Monday, 21 January 2013

What kind of Europe do you want?

As the PM gears up for his postponed big speech on Britains future relationship with Europe I am keen to ask the thousands of regular blog followers what kind of Europe they would like to see?
Europe is changing and we need to decide in this country what role we wish to take in the new Europe.
Most of those who want to keep the status quo are Liberal Democrat or possibly Labour. I do not want to leave Europe, but I do want a new relationship.
The old phrase "In Europe, just not run by Europe" rings true.
Certainly if the EU heads to ever greater union and ever greater soveriengty loss for Britain then I fear we would be left with little choice.

As Liam Fox MP put it on Sunday on TV: "I don’t want to be part of ever-closer union, I don’t want to be European first and British second.”

The diplomatic background to this speech is that:
i). Our American cousins are a little anxious:  the Obama administration decided to give the British public an ill-judged, meddlesome lecture on the EU, warning David Cameron against holding a referendum on loosening this country’s ties with Europe. Philip Gordon, America’s assistant secretary for European affairs, was acting out of pure Washington self-interest when he said Britain needed ‘a strong voice in the EU’.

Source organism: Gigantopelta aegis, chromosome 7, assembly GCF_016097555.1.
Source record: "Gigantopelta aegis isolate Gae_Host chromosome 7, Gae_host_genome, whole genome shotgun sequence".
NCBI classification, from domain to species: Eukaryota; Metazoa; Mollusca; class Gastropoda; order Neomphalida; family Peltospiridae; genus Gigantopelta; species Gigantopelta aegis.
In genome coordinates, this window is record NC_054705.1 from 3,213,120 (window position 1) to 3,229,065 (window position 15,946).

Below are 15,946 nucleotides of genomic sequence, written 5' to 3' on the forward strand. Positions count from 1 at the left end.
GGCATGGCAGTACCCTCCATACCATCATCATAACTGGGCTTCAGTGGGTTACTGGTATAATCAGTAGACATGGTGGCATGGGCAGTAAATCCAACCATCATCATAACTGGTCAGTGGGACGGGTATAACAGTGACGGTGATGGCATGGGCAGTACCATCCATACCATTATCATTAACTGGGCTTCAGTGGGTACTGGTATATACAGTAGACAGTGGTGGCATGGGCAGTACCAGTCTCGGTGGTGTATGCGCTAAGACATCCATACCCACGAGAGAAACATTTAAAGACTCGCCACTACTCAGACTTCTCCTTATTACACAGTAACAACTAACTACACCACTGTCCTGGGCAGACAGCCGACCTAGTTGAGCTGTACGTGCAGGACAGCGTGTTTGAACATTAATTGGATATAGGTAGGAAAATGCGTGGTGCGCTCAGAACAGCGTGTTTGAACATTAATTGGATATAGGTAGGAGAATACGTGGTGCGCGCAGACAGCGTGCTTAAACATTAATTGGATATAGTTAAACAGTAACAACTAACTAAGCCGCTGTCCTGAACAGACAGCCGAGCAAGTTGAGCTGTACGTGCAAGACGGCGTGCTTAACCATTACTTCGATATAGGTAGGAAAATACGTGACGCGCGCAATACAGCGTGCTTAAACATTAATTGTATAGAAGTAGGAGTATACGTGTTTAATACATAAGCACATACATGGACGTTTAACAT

ii). The Germans had a visiting delegation of MPs here recently and they declared that a UK referendum was a high-risk option that might paralyse Europe and end in economic disaster for Britain.
iii). Meanwhile Mr Barrosso, the renowned opponent of referendums, chose the day after Eurozone unemployment hit a record high of 19million to state that "the worst is over".

For my part I accept that we must monitor where the integrated Euro based EU is going before deciding our own direction. I am strongly in favour of the single market, but reform of regional spending, and the working time directive, are two early candidates for repatriation. Other key issues will be limiting residency rights to those with a job or other means of support.
One thing is clear: we need terms of membership very different from Britain’s current situation.